It’s a Star-Eat-Star Universe
A new study offers a possible solution to the riddle of the antimatter cloud in the galaxy’s core.
Zombie-like behavior in certain star systems may generate the mysterious antimatter cloud at the center of our Milky Way galaxy, according to a new study. This phenomenon of “dead” stars devouring their stellar neighbors shows how significant quantities of antimatter could be produced in the cosmos.
Recent satellite measurements amazed scientists by revealing that the antimatter cloud is irregular in shape. As it turns out, the cloud’s lopsidedness closely corresponds to the distribution of a particular kind of binary star system. These matching patterns imply a strong link between the two, though other theories remain for the cloud’s origins.
“We have seen something that has given us a clue in explaining a long-term mystery,” says Gerry Skinner, a senior research scientist at the University of Maryland and an author of the study published in the journal Nature in January.
Astronomers cumbersomely classify the suspected antimatter-source stars as “hard” low-mass X-ray binary systems (LMXBs). In these double-star arrangements, one of the stars is either a neutron star or a black hole, which are the diminutive remnants of an immense sun. This dense, revenant star wields powerful gravitational forces that leech gases from a normal, lower-mass companion star.
This feasting spews out gobs of energy as the super-heated gas, or plasma, from the unfortunate donor star is accelerated in a whirlpool around the ghoulish mini-star. The reactions discharge substantial amounts of antimatter, as well as the X-rays that help give these star systems their name.
“Finding a source for where all this antimatter comes from has been hard to tie down,” says Skinner. On top of that, “this antimatter is somehow getting out of these systems and into the galaxy” and interacting with “normal” matter, he adds.
Antimatter is volatile stuff. When it comes into contact with ordinary matter particles, they annihilate each other in a burst of energy. Telltale signatures from these interactions — in the form of gamma rays — emanate from the region surrounding the galaxy’s core and have confounded scientists for more than 30 years. Researchers first identified the cloud in the 1970s when detectors picked up gamma rays that bore the distinct energy imprint of 511,000 electron volts. This is the amount of energy produced when a regular-matter electron and an antimatter-electron, called a positron, collide and obliterate each other.
So when these emissions from the oddly-shaped cloud lined up with the locations of dozens of LMXB star systems, astronomers knew they were on to something.
“We looked further out from the galactic center, and we saw an unexpected asymmetry for the gamma ray production, and an equally unexpected asymmetry for these star systems,” explains Skinner.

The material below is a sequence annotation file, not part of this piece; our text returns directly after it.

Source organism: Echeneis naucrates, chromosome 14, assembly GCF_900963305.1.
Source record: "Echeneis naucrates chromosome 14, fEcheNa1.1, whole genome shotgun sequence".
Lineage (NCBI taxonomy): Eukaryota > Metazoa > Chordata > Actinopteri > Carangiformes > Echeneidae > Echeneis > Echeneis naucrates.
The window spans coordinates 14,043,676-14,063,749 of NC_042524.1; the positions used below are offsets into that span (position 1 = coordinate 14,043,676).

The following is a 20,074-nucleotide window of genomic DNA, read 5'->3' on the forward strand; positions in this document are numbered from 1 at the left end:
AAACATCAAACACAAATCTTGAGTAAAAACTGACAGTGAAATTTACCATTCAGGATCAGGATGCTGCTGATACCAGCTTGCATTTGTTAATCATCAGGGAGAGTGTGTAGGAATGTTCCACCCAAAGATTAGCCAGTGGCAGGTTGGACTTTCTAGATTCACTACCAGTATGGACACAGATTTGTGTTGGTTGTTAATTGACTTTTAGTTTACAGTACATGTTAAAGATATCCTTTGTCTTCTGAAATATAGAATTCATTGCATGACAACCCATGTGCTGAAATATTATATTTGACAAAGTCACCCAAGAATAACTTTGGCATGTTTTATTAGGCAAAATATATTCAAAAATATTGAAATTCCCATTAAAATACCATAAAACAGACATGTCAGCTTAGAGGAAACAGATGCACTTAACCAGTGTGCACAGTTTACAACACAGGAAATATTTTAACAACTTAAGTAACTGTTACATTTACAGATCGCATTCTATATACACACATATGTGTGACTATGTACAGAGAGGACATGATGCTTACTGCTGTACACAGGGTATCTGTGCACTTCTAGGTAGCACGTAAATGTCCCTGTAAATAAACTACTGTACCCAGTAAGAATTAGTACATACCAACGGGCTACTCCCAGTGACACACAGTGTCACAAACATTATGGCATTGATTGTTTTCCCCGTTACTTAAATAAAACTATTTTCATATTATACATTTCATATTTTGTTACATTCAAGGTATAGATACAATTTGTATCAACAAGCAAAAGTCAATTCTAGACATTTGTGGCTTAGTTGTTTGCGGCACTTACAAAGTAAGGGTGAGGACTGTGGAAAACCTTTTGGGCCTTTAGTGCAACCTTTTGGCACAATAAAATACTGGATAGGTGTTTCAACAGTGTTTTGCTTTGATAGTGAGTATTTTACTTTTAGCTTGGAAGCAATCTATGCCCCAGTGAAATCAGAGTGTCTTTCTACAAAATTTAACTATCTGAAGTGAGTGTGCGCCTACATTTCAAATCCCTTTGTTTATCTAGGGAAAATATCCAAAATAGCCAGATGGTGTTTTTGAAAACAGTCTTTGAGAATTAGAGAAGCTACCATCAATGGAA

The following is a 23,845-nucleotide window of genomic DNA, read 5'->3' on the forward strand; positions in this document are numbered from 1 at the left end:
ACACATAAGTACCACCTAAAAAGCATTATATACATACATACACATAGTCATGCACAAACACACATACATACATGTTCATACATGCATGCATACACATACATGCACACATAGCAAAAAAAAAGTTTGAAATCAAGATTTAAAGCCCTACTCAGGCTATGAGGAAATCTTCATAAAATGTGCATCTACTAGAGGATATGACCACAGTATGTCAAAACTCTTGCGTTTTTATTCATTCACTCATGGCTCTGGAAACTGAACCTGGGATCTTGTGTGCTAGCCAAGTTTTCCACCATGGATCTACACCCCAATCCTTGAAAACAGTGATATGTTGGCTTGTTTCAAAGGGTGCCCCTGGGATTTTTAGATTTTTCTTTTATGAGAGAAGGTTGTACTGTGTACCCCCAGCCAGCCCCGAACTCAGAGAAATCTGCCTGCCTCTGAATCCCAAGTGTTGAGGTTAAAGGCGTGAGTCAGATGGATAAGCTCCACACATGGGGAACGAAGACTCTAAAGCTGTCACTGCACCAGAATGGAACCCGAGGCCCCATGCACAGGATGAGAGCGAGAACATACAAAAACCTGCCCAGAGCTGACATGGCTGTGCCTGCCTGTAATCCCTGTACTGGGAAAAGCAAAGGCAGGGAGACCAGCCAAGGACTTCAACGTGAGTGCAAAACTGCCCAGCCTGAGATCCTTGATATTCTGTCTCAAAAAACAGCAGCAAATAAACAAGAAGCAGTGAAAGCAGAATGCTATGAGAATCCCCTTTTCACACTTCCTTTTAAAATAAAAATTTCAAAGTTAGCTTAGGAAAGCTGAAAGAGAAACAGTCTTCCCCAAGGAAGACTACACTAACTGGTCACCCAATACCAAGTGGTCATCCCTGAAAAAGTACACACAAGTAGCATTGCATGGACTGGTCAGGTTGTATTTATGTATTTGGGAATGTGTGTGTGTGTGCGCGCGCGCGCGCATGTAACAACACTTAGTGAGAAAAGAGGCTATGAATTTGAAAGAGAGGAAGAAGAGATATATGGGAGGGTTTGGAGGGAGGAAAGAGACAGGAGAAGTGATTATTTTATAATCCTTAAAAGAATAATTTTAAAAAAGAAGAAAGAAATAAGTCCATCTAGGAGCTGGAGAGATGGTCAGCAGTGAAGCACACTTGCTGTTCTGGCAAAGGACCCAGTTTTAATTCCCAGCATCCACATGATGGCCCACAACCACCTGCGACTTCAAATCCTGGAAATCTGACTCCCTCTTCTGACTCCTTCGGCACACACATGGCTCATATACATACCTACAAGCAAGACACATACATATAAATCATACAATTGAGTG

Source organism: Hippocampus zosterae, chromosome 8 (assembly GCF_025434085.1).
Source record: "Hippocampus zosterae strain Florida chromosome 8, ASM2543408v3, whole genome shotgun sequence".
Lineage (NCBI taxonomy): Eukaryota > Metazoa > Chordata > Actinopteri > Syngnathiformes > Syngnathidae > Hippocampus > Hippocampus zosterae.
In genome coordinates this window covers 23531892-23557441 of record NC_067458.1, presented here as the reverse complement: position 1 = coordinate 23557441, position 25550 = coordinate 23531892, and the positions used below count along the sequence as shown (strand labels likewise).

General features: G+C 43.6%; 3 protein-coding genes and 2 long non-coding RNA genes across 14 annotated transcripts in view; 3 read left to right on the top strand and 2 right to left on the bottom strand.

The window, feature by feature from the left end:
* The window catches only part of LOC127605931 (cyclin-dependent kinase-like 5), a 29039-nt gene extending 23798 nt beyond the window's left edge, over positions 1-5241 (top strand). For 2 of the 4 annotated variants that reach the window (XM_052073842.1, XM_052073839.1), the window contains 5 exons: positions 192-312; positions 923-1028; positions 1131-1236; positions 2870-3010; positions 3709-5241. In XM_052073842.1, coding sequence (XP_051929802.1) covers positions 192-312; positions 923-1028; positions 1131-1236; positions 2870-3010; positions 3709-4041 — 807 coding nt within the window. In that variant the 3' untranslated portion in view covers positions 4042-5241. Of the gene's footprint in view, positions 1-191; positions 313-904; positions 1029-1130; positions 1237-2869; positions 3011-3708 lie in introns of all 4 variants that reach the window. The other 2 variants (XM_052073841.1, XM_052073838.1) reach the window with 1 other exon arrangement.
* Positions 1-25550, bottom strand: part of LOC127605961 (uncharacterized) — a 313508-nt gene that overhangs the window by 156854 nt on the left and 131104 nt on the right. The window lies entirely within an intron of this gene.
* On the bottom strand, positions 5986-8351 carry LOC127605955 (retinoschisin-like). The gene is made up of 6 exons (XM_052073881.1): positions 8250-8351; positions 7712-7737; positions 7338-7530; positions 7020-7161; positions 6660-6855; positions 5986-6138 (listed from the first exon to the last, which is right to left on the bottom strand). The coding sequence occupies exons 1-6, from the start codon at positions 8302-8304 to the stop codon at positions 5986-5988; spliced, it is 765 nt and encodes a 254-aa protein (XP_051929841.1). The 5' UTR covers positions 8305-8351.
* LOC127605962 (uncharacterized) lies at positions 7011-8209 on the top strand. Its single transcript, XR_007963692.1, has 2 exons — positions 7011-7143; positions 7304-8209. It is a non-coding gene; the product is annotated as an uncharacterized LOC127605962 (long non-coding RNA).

The next step is to definitively pin the antimatter production on the violence in LMXBs, says Georg Weidenspointner of the Max Planck Institute for Extraterrestrial Physics based in Garching, Germany, and the lead author of the Nature paper. His team will devote significant, additional observational time with the European Space Agency’s INTEGRAL (International Gamma Ray Astrophysics Laboratory) satellite later this year to follow up on their initial findings made possible by the orbiting laboratory.
Beyond this apparent stellar cannibalism, another exotic source may also fuel the enormous antimatter cloud. Celine Boehm, a researcher at France’s National Center for Scientific Research, has proposed that the decay of “dark matter” in the Milky Way’s hub could also explain the genesis of the cloud.
Dark matter is a theoretical substance that cannot be observed directly in the cosmos. Astrophysicists infer its existence because of otherwise unexplainable gravitational effects. Though there is no proof that dark matter is real, it may actually be the most abundant material in the universe.
“We have strong evidence that there is a halo of dark matter particles surrounding the galactic disk,” says Boehm. Depending upon the mass of these enigmatic particles, they may break down into electron and positron pairs, accounting for the 511,000 electron-volt energy readings registered by the INTEGRAL satellite.
Boehm thinks binary star systems contribute to the antimatter cloud but are not likely the sole progenitors of it. Weidenspointner’s work “is not in conflict with the dark matter hypothesis,” she says. “In fact, one expects to see both.”
Weidenspointner agrees that Boehm’s ideas are still viable as well. “We cannot rule out that dark matter makes a small contribution to the positrons that we see,” he says.
A researcher not associated with the Nature study or Boehm’s work suggests that the new data is promising and matches well with existing theories about how antimatter is born.
“I wasn’t entirely surprised to hear about antimatter production around binary stars,” says James Bickford of the Draper Laboratory in Cambridge, Mass. “In our universe there are quite a few very energetic processes that pack sufficient punch for this to happen.”
Intriguingly, our own sun releases the gamma rays that are characteristic of matter/antimatter particle annihilations. Bickford says our sun churns out kilogram quantities of positrons during intense sun storms known as solar flares. This is a very small amount though, considering that the flares eject billions of metric tons of stellar material into space.
So while it does not take an event as dramatic as a star gobbling up another star to unleash destructive doppelgangers, antimatter is still an extremely rare material in the universe. In the end, that is probably a good thing.